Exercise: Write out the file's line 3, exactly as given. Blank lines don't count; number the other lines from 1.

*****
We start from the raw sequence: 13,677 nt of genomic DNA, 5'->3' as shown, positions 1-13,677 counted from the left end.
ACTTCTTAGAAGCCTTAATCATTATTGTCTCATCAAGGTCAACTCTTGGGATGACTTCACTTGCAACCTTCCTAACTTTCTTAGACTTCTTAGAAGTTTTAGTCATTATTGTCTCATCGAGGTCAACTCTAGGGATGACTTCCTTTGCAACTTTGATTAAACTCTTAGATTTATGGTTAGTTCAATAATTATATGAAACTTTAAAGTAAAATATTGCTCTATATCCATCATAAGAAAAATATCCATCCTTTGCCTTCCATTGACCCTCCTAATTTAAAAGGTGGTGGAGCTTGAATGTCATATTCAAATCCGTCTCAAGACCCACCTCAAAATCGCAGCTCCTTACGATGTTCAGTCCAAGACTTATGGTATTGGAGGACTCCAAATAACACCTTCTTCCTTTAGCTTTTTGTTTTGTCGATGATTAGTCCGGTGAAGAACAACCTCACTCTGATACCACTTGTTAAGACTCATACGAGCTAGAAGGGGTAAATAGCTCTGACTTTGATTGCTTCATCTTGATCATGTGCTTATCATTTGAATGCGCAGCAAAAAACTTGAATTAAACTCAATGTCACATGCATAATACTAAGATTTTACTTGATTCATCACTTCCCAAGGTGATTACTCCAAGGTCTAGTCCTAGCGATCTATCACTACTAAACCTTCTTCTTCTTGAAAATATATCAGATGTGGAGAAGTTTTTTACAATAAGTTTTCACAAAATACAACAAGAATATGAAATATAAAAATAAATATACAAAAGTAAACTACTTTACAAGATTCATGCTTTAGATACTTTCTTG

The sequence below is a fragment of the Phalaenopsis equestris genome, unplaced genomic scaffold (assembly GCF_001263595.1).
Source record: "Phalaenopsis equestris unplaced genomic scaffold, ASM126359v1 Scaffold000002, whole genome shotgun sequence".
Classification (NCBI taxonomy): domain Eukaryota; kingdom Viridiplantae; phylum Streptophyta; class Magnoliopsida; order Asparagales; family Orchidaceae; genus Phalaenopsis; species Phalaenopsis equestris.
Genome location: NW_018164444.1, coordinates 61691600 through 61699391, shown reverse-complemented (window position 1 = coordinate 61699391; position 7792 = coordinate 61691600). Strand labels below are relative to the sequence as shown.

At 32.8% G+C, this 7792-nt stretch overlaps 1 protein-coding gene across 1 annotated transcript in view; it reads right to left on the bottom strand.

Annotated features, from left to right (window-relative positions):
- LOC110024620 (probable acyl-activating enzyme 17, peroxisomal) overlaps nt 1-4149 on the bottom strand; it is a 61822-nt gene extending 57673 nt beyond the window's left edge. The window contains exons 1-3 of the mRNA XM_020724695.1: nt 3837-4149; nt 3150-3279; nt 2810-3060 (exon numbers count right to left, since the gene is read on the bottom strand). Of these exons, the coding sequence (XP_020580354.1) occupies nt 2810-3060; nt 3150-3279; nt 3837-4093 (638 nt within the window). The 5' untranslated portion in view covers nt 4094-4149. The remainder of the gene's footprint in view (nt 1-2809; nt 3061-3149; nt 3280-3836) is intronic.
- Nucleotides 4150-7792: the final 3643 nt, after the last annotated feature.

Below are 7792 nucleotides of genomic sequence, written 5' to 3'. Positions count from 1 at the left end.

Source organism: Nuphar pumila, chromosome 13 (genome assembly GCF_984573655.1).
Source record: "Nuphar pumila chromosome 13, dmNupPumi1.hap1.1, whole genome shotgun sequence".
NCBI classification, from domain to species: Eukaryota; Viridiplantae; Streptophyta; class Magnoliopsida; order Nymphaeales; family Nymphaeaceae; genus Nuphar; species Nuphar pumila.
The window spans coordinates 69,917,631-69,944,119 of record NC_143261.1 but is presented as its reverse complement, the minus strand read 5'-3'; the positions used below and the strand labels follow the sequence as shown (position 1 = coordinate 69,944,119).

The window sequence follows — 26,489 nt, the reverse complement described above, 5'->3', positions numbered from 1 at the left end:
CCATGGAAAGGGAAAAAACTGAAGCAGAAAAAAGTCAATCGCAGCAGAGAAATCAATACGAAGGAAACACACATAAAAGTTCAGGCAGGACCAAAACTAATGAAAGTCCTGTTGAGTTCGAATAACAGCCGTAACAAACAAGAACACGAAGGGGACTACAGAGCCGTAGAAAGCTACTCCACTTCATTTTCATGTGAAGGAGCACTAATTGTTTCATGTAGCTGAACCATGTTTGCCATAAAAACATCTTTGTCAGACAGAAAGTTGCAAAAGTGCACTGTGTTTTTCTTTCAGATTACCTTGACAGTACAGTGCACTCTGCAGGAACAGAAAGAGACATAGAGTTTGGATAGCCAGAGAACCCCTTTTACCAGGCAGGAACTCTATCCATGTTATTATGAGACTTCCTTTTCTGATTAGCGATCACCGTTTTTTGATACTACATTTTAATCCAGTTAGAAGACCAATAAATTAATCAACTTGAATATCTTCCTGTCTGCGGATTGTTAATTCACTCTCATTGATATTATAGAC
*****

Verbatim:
The sequence below is a fragment of the Phalaenopsis equestris genome, unplaced genomic scaffold (assembly GCF_001263595.1).